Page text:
Dr. Mark Ibsen in Montana has been videotaping stories of some of the pain patients who come to him for help. The video at the link is about a pain patient who took a drug test, the results showing positive for bud. Even though the patient has a medical marijuana card, the doctor’s office was not happy about the positive result. (I think most pain patients can be fired for testing positive for any federally illegal drug.)
But what got this patient fired (after 7 1/2 years with her doctor) is a positive result for methamphetamines, which she denies taking. The nurse called and fired her as a patient, but said she could get another appointment in three months. That doesn’t make much sense to me. Sure, patients get abandoned all the time, but why would a doctor’s office offer another appointment after three months?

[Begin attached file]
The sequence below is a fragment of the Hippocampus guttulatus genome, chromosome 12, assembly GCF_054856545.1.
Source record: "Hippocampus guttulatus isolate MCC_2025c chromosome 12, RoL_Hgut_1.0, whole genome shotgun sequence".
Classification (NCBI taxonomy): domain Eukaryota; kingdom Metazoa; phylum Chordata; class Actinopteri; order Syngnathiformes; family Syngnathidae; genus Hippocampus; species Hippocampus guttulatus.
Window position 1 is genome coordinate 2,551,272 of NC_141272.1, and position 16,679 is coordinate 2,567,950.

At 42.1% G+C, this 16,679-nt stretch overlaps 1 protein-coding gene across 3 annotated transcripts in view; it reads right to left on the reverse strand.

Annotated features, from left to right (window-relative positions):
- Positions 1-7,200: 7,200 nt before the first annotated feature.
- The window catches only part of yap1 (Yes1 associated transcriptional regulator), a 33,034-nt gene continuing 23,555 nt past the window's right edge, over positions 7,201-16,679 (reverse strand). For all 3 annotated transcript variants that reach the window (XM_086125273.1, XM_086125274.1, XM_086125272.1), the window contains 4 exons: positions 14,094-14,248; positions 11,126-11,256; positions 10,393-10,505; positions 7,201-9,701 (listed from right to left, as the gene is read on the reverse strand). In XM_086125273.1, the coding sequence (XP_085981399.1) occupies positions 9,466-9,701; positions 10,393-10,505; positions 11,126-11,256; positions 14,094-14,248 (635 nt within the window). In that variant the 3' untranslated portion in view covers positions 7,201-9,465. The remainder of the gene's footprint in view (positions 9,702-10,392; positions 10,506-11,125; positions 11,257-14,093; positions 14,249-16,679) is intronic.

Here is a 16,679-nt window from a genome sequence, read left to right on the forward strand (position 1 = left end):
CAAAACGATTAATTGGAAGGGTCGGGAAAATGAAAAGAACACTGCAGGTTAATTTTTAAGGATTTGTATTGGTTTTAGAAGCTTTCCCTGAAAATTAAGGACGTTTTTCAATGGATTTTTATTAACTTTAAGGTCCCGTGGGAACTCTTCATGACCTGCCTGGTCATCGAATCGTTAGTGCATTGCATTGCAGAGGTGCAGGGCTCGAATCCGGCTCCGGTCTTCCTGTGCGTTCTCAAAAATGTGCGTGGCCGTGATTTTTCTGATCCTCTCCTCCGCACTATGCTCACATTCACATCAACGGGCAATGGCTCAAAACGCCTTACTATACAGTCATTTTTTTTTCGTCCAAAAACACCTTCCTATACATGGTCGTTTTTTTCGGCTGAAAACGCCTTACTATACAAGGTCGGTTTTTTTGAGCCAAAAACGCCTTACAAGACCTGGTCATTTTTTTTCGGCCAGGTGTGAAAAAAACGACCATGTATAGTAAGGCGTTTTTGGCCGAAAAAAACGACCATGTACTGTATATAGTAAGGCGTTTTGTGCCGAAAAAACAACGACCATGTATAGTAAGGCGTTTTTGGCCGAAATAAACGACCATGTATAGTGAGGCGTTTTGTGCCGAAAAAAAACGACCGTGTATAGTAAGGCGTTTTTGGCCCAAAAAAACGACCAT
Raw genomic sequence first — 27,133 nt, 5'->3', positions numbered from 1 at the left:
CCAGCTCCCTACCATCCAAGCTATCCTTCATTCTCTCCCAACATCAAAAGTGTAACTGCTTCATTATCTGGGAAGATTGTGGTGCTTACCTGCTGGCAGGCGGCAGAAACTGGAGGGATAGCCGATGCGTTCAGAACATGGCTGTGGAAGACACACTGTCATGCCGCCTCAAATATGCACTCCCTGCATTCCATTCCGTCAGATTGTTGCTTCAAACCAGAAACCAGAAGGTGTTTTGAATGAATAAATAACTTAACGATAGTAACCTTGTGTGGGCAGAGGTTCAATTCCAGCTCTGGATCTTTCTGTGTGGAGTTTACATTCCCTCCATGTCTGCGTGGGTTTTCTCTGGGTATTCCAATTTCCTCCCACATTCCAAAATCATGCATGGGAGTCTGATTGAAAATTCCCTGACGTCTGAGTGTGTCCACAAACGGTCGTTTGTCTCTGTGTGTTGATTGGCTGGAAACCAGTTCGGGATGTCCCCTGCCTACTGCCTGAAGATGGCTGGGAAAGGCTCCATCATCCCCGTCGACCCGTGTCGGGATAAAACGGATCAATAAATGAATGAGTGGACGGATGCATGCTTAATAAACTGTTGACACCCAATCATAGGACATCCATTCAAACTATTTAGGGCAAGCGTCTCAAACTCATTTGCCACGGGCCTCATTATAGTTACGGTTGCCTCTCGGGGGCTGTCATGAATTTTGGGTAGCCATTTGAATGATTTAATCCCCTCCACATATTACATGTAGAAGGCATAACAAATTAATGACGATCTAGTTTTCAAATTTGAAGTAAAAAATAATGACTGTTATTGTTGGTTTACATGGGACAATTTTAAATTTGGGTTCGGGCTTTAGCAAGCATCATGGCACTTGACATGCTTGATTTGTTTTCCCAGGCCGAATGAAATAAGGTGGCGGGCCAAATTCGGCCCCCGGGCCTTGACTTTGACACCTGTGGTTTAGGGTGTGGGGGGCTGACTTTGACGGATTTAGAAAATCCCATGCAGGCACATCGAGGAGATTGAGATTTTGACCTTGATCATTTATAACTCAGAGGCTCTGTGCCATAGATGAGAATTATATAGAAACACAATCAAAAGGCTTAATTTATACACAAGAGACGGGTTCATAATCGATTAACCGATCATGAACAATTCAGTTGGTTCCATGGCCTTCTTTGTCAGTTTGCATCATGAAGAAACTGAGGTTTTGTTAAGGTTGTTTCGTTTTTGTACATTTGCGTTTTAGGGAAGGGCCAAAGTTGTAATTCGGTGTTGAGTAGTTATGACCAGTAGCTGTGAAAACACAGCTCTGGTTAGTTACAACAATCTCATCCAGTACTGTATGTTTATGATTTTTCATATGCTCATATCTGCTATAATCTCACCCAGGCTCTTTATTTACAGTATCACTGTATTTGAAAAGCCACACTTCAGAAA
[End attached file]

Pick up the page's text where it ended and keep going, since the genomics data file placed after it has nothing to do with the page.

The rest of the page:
Did the doctor terminate you as a patient or is this a trial separation? How desperate do you have to be to return to a doctor who fired you? What kind of relationship can you have after that?
You pay to see a doctor for over 7 years — that’s a long-term relationship. That’s longer than a lot of marriages, including mine. Of course, a marriage contract is a lot different than a patient contract. When two people get married, the law considers them equal partners in the contract. Not so with pain contracts, where the patient has absolutely no power whatsoever. Allegedly break a rule and you’re out the door. You don’t even get the option of arbitration or any kind of dispute resolution.
And if the doctor breaks a rule? That’s funny, as if doctors (and DEA agents) have to follow the rules.